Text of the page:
A tighter labor market and lower jobs opening shows that inflation pressure continue. Companies are adopting a cautious before the Fed’s September meeting.
After a strong rebound this year on Wall Street, the month of August has proved to be the worst so far in 2023. However, on Wednesday, August 30, global equities market edged up with data suggesting that the US inflation pressures were moderating.
MSCI’s most comprehensive global stock index (.MIWD00000PUS) increased by 0.2%, following positive trends in Asia that were influenced by China’s efforts to enhance investment in its struggling stock market. Additionally, the previous day’s disappointing US employment data raised expectations that the Federal Reserve might halt its rate hikes.
According to the market data, MSCI’s worldwide stock index has experienced a decline of over 3% during August. Thanks to the hawkish signals stemming from the Federal Reserve’s recent meeting minutes and Chair Jerome Powell‘s speech on Friday during the Jackson Hole central bankers’ symposium.
European shares inched up on Wednesday (.STOXX), while an index of Asian shares increased by 0.35% (.MIAPJ0000PUS), and Japan’s prominent Nikkei index reached its highest point in more than two weeks (.N225).
On Tuesday, Wall Street equities experienced a robust surge, leading to significant gains across all three major stock indices. Notably, data revealed that US job openings had declined to their lowest level in nearly 2.5 years in July. This suggested that inflation pressures were emerging due to a tight labor market and that companies were adopting a cautious approach ahead of the Federal Reserve’s meeting scheduled for September 19. In a note to clients, SEB Group US economist Elisabet Kopelman said:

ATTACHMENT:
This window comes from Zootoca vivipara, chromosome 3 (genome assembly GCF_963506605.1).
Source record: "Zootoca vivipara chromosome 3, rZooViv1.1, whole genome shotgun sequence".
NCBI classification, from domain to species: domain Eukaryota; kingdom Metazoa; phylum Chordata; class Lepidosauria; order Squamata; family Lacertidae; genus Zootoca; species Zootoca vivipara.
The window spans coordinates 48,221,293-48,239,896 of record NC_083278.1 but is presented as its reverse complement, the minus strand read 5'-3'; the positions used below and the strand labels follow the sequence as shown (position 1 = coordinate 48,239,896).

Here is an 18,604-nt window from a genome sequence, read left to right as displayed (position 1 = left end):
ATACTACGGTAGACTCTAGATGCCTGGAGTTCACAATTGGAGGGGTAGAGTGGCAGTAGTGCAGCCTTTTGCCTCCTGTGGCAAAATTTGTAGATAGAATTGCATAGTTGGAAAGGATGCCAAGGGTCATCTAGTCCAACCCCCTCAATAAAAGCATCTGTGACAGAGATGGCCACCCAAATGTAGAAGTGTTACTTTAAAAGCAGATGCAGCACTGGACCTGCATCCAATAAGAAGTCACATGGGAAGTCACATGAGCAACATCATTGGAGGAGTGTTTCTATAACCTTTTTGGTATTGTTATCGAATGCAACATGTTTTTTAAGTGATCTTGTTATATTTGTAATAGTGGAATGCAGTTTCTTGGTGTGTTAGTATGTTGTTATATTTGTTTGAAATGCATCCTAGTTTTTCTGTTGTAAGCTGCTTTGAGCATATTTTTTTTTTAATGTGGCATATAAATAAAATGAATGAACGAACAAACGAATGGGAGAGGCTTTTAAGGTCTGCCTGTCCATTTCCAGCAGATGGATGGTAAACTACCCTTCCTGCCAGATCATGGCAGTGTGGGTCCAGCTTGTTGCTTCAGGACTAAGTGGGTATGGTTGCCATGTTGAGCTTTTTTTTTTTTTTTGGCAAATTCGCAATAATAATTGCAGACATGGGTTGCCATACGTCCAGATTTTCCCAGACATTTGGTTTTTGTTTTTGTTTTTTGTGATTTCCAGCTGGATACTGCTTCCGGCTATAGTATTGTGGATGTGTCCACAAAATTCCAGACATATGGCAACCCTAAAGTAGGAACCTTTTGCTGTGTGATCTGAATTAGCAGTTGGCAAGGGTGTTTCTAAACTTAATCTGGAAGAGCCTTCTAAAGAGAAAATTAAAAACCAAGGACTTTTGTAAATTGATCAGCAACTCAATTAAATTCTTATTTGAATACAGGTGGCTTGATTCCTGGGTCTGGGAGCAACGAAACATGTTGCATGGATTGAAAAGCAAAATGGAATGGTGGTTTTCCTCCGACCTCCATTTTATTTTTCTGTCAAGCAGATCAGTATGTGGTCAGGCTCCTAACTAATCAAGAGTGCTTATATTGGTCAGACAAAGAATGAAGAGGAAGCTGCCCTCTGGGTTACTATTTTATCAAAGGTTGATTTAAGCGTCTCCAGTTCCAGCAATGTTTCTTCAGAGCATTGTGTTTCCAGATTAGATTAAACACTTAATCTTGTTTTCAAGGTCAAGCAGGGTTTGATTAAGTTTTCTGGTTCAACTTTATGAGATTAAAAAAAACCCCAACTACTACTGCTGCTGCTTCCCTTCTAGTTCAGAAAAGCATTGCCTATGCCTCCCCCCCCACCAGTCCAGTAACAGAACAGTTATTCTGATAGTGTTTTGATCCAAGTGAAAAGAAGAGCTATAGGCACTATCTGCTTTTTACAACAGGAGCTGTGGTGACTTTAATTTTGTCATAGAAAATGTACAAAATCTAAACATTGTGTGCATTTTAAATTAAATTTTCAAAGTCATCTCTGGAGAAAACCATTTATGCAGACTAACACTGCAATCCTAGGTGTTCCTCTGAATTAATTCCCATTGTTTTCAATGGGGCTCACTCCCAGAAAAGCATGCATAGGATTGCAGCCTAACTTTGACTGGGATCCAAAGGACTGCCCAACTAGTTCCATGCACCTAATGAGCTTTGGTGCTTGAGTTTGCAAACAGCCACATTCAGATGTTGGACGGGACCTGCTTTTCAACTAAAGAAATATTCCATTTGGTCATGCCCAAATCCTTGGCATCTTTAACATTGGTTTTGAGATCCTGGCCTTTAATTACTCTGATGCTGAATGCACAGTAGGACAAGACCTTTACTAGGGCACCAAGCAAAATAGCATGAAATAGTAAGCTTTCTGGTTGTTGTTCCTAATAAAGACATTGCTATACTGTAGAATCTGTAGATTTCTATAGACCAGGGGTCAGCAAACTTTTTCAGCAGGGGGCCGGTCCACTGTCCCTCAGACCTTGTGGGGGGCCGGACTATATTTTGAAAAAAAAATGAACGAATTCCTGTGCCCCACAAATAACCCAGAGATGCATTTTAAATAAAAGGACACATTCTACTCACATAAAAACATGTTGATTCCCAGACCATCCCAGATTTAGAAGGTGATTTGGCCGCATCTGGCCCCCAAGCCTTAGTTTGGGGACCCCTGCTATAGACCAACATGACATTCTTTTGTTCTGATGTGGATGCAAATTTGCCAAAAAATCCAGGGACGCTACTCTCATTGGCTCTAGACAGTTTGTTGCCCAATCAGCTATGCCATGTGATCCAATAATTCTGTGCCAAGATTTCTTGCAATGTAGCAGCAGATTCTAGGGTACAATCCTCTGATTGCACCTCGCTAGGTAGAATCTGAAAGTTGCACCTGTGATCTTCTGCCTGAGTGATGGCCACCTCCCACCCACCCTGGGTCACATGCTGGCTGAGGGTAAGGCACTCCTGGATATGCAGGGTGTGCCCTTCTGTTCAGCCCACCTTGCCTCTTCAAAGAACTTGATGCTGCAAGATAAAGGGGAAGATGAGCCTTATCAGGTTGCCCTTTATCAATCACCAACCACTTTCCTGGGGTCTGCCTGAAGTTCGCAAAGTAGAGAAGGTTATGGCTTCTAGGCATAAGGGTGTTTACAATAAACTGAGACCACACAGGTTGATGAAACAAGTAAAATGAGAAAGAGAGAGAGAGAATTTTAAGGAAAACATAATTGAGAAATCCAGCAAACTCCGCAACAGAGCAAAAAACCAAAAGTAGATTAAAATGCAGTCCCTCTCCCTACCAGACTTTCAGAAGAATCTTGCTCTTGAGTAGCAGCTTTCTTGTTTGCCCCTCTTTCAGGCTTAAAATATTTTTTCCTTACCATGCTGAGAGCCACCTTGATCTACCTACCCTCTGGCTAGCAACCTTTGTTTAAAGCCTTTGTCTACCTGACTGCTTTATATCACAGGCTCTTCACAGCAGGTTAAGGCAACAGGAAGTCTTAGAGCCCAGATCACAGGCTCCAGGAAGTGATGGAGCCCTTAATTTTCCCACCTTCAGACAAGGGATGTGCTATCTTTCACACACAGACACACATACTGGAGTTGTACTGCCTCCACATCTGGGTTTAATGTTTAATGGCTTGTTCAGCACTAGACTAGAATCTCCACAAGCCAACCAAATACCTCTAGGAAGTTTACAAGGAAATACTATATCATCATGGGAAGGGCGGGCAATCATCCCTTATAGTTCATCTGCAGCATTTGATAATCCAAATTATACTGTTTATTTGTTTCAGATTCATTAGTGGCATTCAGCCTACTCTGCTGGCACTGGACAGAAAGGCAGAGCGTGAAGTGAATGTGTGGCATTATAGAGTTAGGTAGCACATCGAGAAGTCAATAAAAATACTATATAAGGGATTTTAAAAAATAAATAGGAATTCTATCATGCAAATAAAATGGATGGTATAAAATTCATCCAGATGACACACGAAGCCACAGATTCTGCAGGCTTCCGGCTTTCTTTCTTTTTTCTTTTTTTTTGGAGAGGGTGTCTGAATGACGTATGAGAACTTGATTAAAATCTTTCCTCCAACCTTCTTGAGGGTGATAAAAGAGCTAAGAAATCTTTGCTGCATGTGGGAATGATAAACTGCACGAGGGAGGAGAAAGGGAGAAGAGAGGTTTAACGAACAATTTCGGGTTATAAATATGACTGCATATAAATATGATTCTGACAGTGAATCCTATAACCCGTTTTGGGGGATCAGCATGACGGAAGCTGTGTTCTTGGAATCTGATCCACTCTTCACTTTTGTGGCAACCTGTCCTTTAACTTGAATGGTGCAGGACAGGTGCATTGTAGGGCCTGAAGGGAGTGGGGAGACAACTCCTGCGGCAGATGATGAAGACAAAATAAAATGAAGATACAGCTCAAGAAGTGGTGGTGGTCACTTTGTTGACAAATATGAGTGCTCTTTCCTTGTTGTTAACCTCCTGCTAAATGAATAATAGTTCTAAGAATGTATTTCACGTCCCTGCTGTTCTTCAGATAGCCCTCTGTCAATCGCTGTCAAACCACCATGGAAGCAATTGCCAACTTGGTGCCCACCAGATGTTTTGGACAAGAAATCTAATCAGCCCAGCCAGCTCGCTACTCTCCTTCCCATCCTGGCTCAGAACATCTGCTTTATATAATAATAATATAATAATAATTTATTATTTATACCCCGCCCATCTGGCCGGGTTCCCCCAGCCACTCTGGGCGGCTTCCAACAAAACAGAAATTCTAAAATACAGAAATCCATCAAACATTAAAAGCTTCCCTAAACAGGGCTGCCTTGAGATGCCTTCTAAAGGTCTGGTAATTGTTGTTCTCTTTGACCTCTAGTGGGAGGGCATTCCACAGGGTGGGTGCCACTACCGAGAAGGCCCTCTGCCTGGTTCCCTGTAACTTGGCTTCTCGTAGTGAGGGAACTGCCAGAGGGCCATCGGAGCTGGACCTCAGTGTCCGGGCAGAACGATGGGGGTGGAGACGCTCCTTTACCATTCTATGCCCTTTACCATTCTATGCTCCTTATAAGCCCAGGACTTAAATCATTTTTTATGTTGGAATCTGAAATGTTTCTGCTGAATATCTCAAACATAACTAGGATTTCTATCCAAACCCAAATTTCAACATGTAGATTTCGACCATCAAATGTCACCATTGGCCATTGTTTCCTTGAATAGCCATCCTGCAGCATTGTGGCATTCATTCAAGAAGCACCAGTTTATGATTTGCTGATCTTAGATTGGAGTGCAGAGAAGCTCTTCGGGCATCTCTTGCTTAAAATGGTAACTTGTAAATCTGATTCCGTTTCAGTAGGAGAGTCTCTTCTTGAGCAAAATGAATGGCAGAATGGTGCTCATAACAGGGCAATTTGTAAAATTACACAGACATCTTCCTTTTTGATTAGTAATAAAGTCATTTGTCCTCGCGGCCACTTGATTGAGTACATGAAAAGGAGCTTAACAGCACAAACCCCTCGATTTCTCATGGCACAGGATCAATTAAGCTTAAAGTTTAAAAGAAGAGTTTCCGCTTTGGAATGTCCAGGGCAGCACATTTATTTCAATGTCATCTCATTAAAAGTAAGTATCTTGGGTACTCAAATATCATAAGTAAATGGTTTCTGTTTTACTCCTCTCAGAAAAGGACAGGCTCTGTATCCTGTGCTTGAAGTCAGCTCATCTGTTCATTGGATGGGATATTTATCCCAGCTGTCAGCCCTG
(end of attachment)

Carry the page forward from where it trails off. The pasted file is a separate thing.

“The US labour market is moving towards better balance, increasing prospects for the Fed to achieve a soft landing for the economy.”
Europe on the Edge
In the early hours of trading, Europe’s Stoxx 600 share index (.STOXX) remained stable as investors evaluated inflation reports from Spain and Germany.
Spanish inflation for August recorded a 2.6% increase, aligning with the expectations of economists surveyed by Reuters. In Germany’s largest state, North Rhine Westphalia, consumer prices saw a 0.5% month-on-month rise and a 5.9% year-on-year increase in August.
Economists surveyed by Reuters anticipate that the headline eurozone inflation rate has eased to 5.1% in August from July’s 5.3%, although it remains well above the European Central Bank’s (ECB) target of 2%.
The eurozone’s inflation has surpassed the target for two consecutive years. Nonetheless, Barclays’ Chief European Economist Sylvia Ardagna suggests that as economic challenges intensify, the ECB may consider halting an extended cycle of interest rate increases. “The (monetary) tightening cycle is now complete if the growth slowdown pointed to by high-frequency indicators is confirmed,” Ardagna said.
This week’s US consumption and payroll data will provide a clear picture of what could be the Fed’s stand going ahead. At present, the markets are indicating an 87% probability of the Federal Reserve maintaining its current stance at the upcoming meeting next month, according to the CME FedWatch tool. The likelihood of another halt at the central bank’s November meeting has increased from 38% to 51% earlier this week.
The primary rate of US inflation, which stands at 3.2% over the twelve months leading to July, is also moving closer to the Federal Reserve’s target of approximately 2%. This shift has occurred subsequent to the central bank’s influential decision to raise rates by 525 basis points (bps) since March 2022.
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